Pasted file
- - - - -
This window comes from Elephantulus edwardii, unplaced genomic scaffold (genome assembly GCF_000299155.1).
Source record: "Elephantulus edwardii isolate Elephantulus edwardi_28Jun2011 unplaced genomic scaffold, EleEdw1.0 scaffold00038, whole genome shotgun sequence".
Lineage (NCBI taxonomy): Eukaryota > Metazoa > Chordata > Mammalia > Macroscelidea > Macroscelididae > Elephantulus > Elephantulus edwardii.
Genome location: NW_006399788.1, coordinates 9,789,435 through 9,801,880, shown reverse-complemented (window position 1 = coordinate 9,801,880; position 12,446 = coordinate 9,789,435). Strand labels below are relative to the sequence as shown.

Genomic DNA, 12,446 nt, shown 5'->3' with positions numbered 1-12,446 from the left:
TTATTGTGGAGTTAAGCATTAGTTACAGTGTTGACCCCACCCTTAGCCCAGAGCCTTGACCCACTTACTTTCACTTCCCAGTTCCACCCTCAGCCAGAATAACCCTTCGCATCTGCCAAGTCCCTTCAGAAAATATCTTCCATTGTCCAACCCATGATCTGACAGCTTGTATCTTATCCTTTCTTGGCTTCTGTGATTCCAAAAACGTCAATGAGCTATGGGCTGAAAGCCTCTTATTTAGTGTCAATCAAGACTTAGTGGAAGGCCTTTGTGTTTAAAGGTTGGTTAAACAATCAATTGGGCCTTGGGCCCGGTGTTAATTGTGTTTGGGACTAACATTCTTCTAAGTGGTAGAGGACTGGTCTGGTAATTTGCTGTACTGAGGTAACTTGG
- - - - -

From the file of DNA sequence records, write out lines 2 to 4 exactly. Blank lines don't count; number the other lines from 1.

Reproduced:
Source record: "Elephantulus edwardii isolate Elephantulus edwardi_28Jun2011 unplaced genomic scaffold, EleEdw1.0 scaffold00038, whole genome shotgun sequence".
Lineage (NCBI taxonomy): Eukaryota > Metazoa > Chordata > Mammalia > Macroscelidea > Macroscelididae > Elephantulus > Elephantulus edwardii.
Genome location: NW_006399788.1, coordinates 9,789,435 through 9,801,880, shown reverse-complemented (window position 1 = coordinate 9,801,880; position 12,446 = coordinate 9,789,435). Strand labels below are relative to the sequence as shown.